‘Mr. Robot’ Season 2 Finale Recap: So Much Depends Upon a Red Wheelbarrow

Rami Malek as Elliot Alderson.

Rami Malek as Elliot Alderson. Photo: Michael Parmelee/USA Network

I’m the only one that exists” 

So much depends upon / a red wheelbarrow / glazed with rain water / beside the white chickens. 

That simple, sixteen-word by William Carlos Williams are the only words Tyrell Wellick’s father knew in English. It meant a lot to him, an emotional Tyrell tells Elliot under a stormy Coney Island sky. “I use it as a reminder,” Tyrell says. “A reminder of him. And a reminder of what I never want to become.”

A flash that looks very much like recognition flashes across (Emmy-winner) Rami Malek’s face. Because he can relate to the idea of a father that haunts you, that still shapes the person you are long after his death? Or something else? Maybe something similar to the feeling I had, when I realized we had seen “the red wheelbarrow” before, written on the cover of Elliot’s journal in some of the earliest visuals of the season 2 premiere:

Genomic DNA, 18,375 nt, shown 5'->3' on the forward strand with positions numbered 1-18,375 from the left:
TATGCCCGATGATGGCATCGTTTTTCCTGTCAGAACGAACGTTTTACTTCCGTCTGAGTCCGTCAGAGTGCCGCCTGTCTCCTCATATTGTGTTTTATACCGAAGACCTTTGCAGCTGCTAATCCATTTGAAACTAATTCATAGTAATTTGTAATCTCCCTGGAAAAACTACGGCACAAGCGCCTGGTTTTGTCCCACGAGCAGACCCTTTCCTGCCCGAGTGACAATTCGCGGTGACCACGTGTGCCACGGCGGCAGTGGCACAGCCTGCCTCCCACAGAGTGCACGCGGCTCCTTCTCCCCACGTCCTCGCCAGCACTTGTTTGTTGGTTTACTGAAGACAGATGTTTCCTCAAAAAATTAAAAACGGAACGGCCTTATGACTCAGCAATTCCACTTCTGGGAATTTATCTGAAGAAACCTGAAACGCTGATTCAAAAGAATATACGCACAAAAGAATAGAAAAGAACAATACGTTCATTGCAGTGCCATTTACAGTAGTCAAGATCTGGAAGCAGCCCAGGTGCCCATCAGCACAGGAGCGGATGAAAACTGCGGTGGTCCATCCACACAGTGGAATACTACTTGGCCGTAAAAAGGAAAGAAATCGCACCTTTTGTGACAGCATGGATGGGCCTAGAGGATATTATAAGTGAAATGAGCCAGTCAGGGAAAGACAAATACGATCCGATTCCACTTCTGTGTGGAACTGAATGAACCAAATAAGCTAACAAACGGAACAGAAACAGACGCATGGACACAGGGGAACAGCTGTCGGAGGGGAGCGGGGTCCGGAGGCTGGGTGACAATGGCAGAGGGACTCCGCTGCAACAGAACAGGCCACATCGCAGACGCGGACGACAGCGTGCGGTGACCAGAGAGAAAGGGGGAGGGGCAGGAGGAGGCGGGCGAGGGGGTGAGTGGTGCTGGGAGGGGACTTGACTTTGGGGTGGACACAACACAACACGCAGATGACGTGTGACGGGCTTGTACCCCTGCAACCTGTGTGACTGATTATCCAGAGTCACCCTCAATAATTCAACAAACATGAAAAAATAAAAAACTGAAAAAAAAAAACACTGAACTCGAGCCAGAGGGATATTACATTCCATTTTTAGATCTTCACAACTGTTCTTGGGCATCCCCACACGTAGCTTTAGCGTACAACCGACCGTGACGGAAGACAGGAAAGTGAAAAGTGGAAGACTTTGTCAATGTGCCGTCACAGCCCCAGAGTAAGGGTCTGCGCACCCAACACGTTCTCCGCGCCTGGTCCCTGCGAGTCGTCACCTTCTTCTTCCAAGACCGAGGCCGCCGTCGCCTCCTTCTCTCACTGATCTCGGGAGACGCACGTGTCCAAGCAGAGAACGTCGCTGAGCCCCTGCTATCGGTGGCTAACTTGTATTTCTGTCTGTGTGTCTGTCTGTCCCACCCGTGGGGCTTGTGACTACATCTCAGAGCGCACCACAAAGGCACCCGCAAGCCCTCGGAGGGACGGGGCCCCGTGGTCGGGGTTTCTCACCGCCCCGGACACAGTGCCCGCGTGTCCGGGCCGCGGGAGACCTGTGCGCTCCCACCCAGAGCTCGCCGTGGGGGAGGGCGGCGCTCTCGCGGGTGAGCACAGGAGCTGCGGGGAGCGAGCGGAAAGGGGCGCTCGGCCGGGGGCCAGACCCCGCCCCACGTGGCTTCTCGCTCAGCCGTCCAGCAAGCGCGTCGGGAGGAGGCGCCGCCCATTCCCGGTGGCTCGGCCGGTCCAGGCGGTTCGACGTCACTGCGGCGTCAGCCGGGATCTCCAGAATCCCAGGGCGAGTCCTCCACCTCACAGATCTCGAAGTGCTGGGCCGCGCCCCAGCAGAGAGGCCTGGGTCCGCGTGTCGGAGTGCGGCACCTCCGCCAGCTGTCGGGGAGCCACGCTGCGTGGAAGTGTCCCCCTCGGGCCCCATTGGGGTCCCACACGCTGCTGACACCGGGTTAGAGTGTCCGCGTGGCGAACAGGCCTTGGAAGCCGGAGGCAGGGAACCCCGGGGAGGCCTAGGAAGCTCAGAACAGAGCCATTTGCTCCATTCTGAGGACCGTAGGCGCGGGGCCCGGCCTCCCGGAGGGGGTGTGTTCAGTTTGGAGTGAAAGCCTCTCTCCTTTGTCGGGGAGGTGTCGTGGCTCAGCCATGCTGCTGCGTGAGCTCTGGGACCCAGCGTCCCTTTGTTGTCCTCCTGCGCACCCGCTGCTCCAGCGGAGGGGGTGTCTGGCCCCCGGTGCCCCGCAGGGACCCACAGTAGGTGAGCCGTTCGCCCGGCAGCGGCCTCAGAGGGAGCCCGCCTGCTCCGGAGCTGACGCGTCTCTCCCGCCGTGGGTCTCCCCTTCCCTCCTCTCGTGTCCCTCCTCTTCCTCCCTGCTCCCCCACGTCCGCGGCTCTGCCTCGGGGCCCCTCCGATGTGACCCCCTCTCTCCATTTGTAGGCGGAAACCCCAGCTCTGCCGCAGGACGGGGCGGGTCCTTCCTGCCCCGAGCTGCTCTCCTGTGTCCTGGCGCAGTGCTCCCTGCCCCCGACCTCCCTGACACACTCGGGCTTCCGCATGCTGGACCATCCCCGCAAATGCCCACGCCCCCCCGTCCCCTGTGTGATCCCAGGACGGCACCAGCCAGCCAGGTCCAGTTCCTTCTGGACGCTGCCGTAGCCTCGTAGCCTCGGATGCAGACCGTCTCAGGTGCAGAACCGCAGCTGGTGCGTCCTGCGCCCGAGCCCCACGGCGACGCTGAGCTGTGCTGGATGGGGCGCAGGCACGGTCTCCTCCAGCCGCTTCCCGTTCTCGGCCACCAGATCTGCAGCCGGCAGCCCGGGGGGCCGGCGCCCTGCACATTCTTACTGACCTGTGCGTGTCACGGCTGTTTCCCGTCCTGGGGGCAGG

The entirety of Mr. Robot‘s season 2 finale is filled with mirrors like these; references both visual and aesthetically to past episodes that feel more like connections than simple Easter Eggs. Repeated viewings of “eps2.9_pyth0n-pt2.p7z” will leave you like Agent Dom DiPierro, crafting a wall filled with lines marked “sister” or “father”, “deceased” or “missing” or “wanted”, tenuously connecting names, faces and places until something, anything, makes sense. “You’ve got be fucking kidding me,” Darlene says, as she realizes the intricate web of paranoia and conspiracy she had built up in her mind was far simpler than she could have imagined. Another mirror, to the moment in episode three when DiPierro realized the exact same thing.